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Two Years After U.S. And Worldwide Recognition As President, Has Venezuela's Guaidó Lost Standing?

Ariana Cubillos
Venezuela's Juan Guaido visiting Caracas' La Lucha neighborhood last month.

The European Union stunned Venezuela's opposition this week when it announced it no longer considers Guaidó head of state. Where does it leave him?

Two years ago the U.S., and much of the world, recognized Juan Guaidó as Venezuela’s legitimate president. But as the anniversary of that decision approaches next week, Guaidó’s international standing is slipping.

This week the European Union issued the stunning decision that it could no longer recognize opposition leader Juan Guaidó as Venezuela’s legitimate head of state.

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The EU — like the U.S. and almost 60 other countries — declared Guaidó Venezuela’s rightful president in 2019 because they concluded Venezuelan President Nicolás Maduro had won re-election unconstitutionally. Since Guaidó led the National Assembly, he was Maduro’s interim successor according to Venezuela's constitution.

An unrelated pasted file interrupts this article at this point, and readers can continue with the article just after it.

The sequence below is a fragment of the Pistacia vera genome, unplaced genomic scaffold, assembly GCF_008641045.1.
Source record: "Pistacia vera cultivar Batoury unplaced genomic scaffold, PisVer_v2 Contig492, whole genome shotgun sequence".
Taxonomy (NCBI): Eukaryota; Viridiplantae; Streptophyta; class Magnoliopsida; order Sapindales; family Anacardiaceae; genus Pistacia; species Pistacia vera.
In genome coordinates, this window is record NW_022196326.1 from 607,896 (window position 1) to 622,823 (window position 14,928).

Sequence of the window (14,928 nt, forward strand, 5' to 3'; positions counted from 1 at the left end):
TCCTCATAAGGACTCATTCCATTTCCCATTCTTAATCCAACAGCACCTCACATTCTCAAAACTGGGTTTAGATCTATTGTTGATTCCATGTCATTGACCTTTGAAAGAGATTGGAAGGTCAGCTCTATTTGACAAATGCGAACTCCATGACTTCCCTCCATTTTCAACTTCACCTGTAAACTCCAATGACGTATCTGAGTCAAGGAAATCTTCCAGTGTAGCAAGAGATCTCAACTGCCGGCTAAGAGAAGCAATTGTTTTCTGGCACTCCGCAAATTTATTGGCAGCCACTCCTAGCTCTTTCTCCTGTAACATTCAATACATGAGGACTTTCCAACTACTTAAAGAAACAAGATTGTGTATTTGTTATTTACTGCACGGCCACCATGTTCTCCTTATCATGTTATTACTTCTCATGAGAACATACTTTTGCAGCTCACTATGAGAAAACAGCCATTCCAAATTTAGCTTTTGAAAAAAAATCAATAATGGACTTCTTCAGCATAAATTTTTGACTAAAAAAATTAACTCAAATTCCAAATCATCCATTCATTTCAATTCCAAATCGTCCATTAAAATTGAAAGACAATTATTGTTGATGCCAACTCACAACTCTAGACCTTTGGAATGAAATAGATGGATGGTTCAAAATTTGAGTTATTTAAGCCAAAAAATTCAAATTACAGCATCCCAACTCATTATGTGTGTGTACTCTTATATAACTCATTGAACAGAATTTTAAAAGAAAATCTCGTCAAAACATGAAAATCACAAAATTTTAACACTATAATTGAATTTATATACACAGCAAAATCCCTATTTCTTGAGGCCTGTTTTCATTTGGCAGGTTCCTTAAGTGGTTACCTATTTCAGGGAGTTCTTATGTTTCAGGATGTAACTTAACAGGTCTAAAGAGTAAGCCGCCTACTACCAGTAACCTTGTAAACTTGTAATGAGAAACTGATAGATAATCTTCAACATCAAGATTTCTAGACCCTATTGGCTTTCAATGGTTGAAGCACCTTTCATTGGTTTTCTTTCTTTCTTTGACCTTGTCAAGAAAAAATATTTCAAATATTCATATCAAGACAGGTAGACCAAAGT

But last month Maduro and his authoritarian socialist regime held parliamentary elections. Although most of the world — including the EU — called the vote a sham, a new National Assembly stuffed with Maduro loyalists was seated this week.

The EU decided Guaidó is not head of that legislature — and therefore no longer president.

The union did however say it still does not recognize Maduro as Venezuela’s president, either. And the U.S. and Great Britain do continue to endorse Guaidó as head of state.

Still, as Maduro rebuilds his power, the EU decision may signal a softening of international support for Venezuela’s opposition.